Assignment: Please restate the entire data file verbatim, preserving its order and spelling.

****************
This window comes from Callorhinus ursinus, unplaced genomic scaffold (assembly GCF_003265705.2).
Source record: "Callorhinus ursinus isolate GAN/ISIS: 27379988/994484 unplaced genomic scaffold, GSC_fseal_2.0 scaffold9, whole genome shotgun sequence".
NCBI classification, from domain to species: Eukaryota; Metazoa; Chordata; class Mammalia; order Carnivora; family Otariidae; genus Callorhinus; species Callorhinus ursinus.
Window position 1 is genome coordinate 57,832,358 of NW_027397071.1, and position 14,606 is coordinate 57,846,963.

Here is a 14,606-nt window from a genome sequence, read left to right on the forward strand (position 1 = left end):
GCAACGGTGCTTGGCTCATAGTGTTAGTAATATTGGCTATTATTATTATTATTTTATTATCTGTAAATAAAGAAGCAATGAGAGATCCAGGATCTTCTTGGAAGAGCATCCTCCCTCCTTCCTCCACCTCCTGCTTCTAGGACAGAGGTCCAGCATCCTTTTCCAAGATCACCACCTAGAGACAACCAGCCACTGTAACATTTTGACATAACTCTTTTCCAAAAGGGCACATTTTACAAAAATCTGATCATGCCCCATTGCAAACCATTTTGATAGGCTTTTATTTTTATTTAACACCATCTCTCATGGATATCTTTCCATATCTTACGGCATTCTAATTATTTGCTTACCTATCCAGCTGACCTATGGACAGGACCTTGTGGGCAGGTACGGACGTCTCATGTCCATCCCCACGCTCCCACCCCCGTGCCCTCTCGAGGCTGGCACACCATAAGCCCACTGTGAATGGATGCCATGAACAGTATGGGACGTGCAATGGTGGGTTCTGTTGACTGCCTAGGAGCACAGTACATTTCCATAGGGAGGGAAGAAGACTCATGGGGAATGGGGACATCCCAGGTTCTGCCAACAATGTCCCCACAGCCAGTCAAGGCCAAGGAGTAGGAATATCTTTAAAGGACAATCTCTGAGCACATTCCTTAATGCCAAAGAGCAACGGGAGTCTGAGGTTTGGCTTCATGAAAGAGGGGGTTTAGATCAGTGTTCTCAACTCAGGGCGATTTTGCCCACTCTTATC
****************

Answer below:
This window comes from Callorhinus ursinus, unplaced genomic scaffold (assembly GCF_003265705.2).
Source record: "Callorhinus ursinus isolate GAN/ISIS: 27379988/994484 unplaced genomic scaffold, GSC_fseal_2.0 scaffold9, whole genome shotgun sequence".
NCBI classification, from domain to species: Eukaryota; Metazoa; Chordata; class Mammalia; order Carnivora; family Otariidae; genus Callorhinus; species Callorhinus ursinus.
Window position 1 is genome coordinate 57,832,358 of NW_027397071.1, and position 14,606 is coordinate 57,846,963.

Here is a 14,606-nt window from a genome sequence, read left to right on the forward strand (position 1 = left end):
GCAACGGTGCTTGGCTCATAGTGTTAGTAATATTGGCTATTATTATTATTATTTTATTATCTGTAAATAAAGAAGCAATGAGAGATCCAGGATCTTCTTGGAAGAGCATCCTCCCTCCTTCCTCCACCTCCTGCTTCTAGGACAGAGGTCCAGCATCCTTTTCCAAGATCACCACCTAGAGACAACCAGCCACTGTAACATTTTGACATAACTCTTTTCCAAAAGGGCACATTTTACAAAAATCTGATCATGCCCCATTGCAAACCATTTTGATAGGCTTTTATTTTTATTTAACACCATCTCTCATGGATATCTTTCCATATCTTACGGCATTCTAATTATTTGCTTACCTATCCAGCTGACCTATGGACAGGACCTTGTGGGCAGGTACGGACGTCTCATGTCCATCCCCACGCTCCCACCCCCGTGCCCTCTCGAGGCTGGCACACCATAAGCCCACTGTGAATGGATGCCATGAACAGTATGGGACGTGCAATGGTGGGTTCTGTTGACTGCCTAGGAGCACAGTACATTTCCATAGGGAGGGAAGAAGACTCATGGGGAATGGGGACATCCCAGGTTCTGCCAACAATGTCCCCACAGCCAGTCAAGGCCAAGGAGTAGGAATATCTTTAAAGGACAATCTCTGAGCACATTCCTTAATGCCAAAGAGCAACGGGAGTCTGAGGTTTGGCTTCATGAAAGAGGGGGTTTAGATCAGTGTTCTCAACTCAGGGCGATTTTGCCCACTCTTATC